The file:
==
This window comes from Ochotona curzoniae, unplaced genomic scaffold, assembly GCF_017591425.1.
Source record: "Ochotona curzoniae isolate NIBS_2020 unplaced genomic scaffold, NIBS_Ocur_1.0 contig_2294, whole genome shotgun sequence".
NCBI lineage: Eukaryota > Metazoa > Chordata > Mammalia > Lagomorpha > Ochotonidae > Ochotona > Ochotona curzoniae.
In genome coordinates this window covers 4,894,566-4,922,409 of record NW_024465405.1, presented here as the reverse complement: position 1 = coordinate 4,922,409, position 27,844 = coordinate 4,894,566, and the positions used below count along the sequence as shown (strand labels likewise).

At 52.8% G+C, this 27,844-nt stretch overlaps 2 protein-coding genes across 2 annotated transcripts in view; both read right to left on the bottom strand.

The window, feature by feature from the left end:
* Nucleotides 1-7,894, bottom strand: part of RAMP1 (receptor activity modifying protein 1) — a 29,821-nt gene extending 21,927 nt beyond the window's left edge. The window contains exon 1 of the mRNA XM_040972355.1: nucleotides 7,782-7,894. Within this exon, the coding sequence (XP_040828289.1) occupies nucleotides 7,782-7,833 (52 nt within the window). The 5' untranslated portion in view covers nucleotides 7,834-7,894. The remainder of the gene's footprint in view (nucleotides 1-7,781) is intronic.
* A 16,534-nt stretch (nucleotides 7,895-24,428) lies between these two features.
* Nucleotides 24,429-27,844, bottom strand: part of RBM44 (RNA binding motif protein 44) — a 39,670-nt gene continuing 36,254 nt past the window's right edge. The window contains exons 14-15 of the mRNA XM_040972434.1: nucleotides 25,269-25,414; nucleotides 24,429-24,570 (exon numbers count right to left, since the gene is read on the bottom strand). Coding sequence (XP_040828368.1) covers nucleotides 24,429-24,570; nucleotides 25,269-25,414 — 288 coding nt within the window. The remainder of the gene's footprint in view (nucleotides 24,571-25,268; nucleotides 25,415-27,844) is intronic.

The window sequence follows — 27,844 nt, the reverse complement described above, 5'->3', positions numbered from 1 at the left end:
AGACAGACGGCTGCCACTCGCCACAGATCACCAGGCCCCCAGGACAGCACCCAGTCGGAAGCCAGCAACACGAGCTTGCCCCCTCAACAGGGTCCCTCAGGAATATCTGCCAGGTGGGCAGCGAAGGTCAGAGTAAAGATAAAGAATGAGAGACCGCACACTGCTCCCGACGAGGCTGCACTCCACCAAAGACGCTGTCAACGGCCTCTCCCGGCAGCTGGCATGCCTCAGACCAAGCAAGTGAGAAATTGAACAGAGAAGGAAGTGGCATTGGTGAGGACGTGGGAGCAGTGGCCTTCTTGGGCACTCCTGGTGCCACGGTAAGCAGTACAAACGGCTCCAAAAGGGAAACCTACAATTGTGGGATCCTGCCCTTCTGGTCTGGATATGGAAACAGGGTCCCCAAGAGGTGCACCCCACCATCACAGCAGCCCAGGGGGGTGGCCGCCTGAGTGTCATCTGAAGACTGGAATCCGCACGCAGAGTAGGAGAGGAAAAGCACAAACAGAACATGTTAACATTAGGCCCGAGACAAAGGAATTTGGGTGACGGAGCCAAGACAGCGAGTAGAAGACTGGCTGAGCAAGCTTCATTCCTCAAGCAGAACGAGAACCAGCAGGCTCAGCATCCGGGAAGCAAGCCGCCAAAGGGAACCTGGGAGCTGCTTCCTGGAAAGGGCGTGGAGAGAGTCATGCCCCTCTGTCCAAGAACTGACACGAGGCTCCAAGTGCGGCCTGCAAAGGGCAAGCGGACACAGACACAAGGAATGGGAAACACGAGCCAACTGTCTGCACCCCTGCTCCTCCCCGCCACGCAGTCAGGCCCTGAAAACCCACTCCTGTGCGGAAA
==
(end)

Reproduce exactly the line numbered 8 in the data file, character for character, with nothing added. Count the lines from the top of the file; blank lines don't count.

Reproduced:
* A 16,534-nt stretch (nucleotides 7,895-24,428) lies between these two features.